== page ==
December 18, 2005This Should Be Illegal
I recall that several years ago the magazine subscription sweepstakes outfits ran afoul of various U.S. and/or state laws because they went too far in intimating that the recipient of an offer had already won a huge cash prize, when, in fact, the recipient might have won a prize (one winner out of a gazillion).
This bit of history comes to mind because of a not-uncommon type of spam that came into view here today. The Subject: line is pretty clear:
Subject: Shop on us this holiday season with a $300 Mastercard
The message then starts out like this:
We have been trying to reach you in order to deliver your free $300 Mastercard Gift Card
Please visit our website and verify your zipcode:
We have given you this $300 Mastercard just in time for the holidays. Let us buy all your holiday gifts
I ask you: Does this not say that they have given me this card? Doesn't it sound like it's all mine, ready to put in my hot little pocket to shop the holidays away?
Oh, wait...here's the fine print:
Receipt of your item requires compliance with offer terms, including: age and residency requirements; registration with valid email address, shipping address and contact phone number; completion of user survey and sponsor promotions.
I defy you to find out exactly what you have to do to get your card without also ratting yourself out by supplying at least your email address. Not only does the message contain a Web beacon image (coded with a number that identifies your address on the sender's list), but every link to the Web site bears the same code. Something also tells me that you'll have to jump through a lot of hoops and give up a fair amount of personal information (and perhaps information on your friends and family) to eventually qualify for the card...if you get it at all.
And holiday shopping? Maybe for St. Patrick's Day.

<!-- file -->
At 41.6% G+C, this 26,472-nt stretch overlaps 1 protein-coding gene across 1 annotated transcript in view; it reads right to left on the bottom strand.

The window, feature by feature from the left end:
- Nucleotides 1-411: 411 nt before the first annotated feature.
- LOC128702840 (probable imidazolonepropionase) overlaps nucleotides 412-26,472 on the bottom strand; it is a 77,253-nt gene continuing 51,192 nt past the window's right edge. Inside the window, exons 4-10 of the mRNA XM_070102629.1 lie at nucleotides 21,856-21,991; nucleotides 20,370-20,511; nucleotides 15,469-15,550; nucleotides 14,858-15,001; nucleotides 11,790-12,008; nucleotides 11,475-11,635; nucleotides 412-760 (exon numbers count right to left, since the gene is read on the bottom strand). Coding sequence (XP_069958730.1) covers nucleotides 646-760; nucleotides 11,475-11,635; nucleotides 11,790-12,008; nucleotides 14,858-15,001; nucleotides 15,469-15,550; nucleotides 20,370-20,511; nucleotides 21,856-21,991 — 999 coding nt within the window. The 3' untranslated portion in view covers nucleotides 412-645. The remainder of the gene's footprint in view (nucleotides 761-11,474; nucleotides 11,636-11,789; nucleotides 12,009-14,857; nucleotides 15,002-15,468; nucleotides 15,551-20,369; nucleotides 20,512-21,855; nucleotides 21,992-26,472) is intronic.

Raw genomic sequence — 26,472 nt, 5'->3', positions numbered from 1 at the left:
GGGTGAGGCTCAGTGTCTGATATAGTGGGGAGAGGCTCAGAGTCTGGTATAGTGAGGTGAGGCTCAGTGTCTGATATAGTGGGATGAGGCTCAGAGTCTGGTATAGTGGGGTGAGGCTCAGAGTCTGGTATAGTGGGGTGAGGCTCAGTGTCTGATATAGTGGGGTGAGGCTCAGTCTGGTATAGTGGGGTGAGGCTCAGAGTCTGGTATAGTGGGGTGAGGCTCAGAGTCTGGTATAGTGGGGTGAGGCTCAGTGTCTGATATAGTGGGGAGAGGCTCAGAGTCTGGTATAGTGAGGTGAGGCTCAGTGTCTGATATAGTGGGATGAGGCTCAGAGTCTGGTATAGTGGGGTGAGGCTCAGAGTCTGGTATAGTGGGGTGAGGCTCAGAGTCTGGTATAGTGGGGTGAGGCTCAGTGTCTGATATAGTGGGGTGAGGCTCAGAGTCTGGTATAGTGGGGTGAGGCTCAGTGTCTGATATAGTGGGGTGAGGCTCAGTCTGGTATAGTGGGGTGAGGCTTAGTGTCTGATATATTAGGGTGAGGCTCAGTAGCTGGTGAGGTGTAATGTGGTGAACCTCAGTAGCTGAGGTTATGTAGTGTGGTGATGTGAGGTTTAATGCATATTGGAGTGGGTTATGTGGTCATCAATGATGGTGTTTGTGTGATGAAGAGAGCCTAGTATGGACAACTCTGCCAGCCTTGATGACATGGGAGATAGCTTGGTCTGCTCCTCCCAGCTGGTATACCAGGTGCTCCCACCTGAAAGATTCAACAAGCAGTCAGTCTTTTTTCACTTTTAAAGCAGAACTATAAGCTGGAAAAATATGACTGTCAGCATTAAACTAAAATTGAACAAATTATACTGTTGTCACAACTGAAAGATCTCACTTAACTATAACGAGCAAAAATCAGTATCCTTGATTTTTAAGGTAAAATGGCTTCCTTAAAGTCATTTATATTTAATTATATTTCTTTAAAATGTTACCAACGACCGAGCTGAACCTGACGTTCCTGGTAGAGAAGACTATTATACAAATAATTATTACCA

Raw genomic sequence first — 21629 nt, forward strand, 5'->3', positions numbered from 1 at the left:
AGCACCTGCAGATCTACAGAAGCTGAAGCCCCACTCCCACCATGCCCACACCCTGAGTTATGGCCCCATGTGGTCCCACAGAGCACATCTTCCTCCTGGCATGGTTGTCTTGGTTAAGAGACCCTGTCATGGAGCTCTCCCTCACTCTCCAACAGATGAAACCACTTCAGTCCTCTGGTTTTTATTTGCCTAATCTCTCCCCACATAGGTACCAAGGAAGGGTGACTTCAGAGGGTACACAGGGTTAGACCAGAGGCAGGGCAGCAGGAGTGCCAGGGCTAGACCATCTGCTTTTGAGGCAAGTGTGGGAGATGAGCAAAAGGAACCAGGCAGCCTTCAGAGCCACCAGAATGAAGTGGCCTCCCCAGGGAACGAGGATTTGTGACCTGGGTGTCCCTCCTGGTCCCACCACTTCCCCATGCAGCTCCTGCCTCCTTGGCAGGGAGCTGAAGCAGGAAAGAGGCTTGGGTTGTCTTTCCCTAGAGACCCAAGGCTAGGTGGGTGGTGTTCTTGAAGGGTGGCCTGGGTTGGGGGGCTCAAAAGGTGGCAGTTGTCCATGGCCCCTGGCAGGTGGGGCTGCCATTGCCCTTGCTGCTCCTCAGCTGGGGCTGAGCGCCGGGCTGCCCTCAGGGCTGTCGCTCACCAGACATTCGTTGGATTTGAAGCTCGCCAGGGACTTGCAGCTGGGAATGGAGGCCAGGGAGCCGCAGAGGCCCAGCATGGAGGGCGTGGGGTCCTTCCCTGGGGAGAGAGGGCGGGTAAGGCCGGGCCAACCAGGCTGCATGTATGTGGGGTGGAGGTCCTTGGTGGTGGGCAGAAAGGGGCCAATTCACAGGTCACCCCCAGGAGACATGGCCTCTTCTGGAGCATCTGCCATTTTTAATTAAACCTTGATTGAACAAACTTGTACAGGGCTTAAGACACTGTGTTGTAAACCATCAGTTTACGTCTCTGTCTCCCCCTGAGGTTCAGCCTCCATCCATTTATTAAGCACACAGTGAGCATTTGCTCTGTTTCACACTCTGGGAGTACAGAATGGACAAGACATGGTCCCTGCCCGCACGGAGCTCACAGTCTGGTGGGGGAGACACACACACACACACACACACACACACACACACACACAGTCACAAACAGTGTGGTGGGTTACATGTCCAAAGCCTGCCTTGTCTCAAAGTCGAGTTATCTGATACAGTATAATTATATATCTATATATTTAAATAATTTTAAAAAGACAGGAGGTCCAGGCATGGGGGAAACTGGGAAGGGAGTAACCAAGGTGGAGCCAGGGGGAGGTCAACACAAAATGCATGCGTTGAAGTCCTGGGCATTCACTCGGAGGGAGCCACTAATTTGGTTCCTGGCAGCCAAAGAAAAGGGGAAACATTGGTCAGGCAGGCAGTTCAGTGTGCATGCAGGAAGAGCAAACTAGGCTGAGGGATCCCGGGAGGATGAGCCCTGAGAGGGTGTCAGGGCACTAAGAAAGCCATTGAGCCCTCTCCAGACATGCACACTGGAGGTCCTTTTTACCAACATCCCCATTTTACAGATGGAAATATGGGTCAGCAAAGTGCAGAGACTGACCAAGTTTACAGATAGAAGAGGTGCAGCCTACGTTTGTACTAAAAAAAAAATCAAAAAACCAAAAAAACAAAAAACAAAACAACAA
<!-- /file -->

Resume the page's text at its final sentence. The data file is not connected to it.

I stealthily visited the site managing the promotion. It's another of the long line of affiliate e-marketing sites about which I rant regularly. There are at least two (and probably more) sites with different domain names that all lead to the same server and IP address.
...("we") believe(s) in 100% permission-based marketing. We collect the information you provide at our websites. Additionally, we purchase and manage opt-in email lists generated by affiliate sites and organizations. To subscribe, you must provide your email address and categories of interest. ... We will confirm your subscription via email. Then, we may send offers for goods and services relevant to the categories of interest you have chosen.
So I'm visiting their Web site, but the only action one can take from the front page is to unsubscribe. There is no form to fill out to subscribe and supply one's categories of interest. The spam message assures me that I can "update my preferences" if I click on one of their coded links (no, thank you). I can also assure you that I have not given this company (or any of the companies I could find related to it) my permission to send me email. It's quite possible that they use the Direct Marketing Association's definition of "opt-in," which means that anyone can fill out a form with anyone's email address, and the address gets added to the database—all the screening of chicken wire. That this outfit uses affiliates further increases the likelihood that addresses could come from anywhere. It wouldn't surprise me to find out that the transmission of the Web beacon code is interpreted as a form of "opting in" because you opened the message.
In the meantime, untold thousands of recipients of this message will click the links to find out how they have been lied to about having won a gift card. In return the spammer gets thousands of email addresses verified for resale and rental to other spamvertisers. More cash for the spammer; more future spam for the spammee. If you're keeping score at home for this game of Spammer vs. Consumer, it's 1-0, Spammer.Posted on December 18, 2005 at 10:32 PM